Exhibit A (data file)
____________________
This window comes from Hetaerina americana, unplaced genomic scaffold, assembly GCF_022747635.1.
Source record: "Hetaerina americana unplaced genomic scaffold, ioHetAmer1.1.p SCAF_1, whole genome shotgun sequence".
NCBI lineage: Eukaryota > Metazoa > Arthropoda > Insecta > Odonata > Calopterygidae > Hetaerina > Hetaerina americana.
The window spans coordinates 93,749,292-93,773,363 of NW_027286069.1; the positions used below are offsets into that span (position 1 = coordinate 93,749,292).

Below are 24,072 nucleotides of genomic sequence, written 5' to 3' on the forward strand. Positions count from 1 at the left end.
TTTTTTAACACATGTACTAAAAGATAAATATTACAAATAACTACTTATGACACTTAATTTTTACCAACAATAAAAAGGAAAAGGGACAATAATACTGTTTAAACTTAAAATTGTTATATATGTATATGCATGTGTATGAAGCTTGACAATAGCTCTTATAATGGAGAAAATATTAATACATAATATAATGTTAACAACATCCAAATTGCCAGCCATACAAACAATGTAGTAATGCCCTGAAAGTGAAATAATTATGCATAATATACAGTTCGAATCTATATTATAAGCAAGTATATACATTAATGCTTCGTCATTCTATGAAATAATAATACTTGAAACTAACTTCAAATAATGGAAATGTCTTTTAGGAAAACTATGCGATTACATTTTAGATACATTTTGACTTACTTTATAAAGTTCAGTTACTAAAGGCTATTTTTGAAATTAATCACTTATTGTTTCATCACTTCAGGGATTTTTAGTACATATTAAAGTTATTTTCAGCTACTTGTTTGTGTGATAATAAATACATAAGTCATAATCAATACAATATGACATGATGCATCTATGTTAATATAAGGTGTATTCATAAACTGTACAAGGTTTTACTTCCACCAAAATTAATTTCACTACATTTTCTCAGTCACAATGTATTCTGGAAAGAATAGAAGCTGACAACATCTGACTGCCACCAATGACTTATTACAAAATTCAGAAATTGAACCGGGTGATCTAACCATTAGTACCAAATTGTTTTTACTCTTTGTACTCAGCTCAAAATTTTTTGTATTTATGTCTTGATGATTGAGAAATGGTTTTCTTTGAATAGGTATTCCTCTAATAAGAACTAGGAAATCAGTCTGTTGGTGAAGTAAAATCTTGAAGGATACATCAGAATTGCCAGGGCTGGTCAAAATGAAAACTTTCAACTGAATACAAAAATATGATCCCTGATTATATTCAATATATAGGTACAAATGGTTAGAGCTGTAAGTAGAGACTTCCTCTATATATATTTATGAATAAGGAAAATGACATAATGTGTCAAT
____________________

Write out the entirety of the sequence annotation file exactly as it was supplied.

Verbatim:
This window comes from Hetaerina americana, unplaced genomic scaffold, assembly GCF_022747635.1.
Source record: "Hetaerina americana unplaced genomic scaffold, ioHetAmer1.1.p SCAF_1, whole genome shotgun sequence".
NCBI lineage: Eukaryota > Metazoa > Arthropoda > Insecta > Odonata > Calopterygidae > Hetaerina > Hetaerina americana.
The window spans coordinates 93,749,292-93,773,363 of NW_027286069.1; the positions used below are offsets into that span (position 1 = coordinate 93,749,292).

Below are 24,072 nucleotides of genomic sequence, written 5' to 3' on the forward strand. Positions count from 1 at the left end.
TTTTTTAACACATGTACTAAAAGATAAATATTACAAATAACTACTTATGACACTTAATTTTTACCAACAATAAAAAGGAAAAGGGACAATAATACTGTTTAAACTTAAAATTGTTATATATGTATATGCATGTGTATGAAGCTTGACAATAGCTCTTATAATGGAGAAAATATTAATACATAATATAATGTTAACAACATCCAAATTGCCAGCCATACAAACAATGTAGTAATGCCCTGAAAGTGAAATAATTATGCATAATATACAGTTCGAATCTATATTATAAGCAAGTATATACATTAATGCTTCGTCATTCTATGAAATAATAATACTTGAAACTAACTTCAAATAATGGAAATGTCTTTTAGGAAAACTATGCGATTACATTTTAGATACATTTTGACTTACTTTATAAAGTTCAGTTACTAAAGGCTATTTTTGAAATTAATCACTTATTGTTTCATCACTTCAGGGATTTTTAGTACATATTAAAGTTATTTTCAGCTACTTGTTTGTGTGATAATAAATACATAAGTCATAATCAATACAATATGACATGATGCATCTATGTTAATATAAGGTGTATTCATAAACTGTACAAGGTTTTACTTCCACCAAAATTAATTTCACTACATTTTCTCAGTCACAATGTATTCTGGAAAGAATAGAAGCTGACAACATCTGACTGCCACCAATGACTTATTACAAAATTCAGAAATTGAACCGGGTGATCTAACCATTAGTACCAAATTGTTTTTACTCTTTGTACTCAGCTCAAAATTTTTTGTATTTATGTCTTGATGATTGAGAAATGGTTTTCTTTGAATAGGTATTCCTCTAATAAGAACTAGGAAATCAGTCTGTTGGTGAAGTAAAATCTTGAAGGATACATCAGAATTGCCAGGGCTGGTCAAAATGAAAACTTTCAACTGAATACAAAAATATGATCCCTGATTATATTCAATATATAGGTACAAATGGTTAGAGCTGTAAGTAGAGACTTCCTCTATATATATTTATGAATAAGGAAAATGACATAATGTGTCAAT